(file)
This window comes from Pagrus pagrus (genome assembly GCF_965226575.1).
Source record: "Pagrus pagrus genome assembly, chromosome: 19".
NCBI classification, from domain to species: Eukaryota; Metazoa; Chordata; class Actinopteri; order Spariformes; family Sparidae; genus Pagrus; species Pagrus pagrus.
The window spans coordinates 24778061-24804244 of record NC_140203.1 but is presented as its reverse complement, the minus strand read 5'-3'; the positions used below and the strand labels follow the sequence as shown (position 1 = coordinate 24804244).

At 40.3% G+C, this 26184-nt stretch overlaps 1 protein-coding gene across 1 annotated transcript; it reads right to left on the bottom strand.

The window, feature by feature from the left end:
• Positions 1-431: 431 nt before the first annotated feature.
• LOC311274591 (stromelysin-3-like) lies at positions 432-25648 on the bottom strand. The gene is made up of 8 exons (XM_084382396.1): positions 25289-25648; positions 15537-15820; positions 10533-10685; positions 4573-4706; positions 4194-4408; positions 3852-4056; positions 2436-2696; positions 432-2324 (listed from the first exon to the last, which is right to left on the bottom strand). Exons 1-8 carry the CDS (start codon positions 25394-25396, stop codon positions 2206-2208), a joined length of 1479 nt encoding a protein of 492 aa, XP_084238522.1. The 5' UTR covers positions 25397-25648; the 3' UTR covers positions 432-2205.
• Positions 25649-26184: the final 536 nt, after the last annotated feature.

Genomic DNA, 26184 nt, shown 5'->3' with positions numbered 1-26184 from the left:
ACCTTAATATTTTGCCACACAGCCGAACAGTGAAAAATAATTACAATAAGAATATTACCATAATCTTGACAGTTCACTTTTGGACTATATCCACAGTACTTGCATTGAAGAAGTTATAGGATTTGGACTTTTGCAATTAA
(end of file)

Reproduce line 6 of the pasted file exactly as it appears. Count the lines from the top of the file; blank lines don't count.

The window, feature by feature from the left end: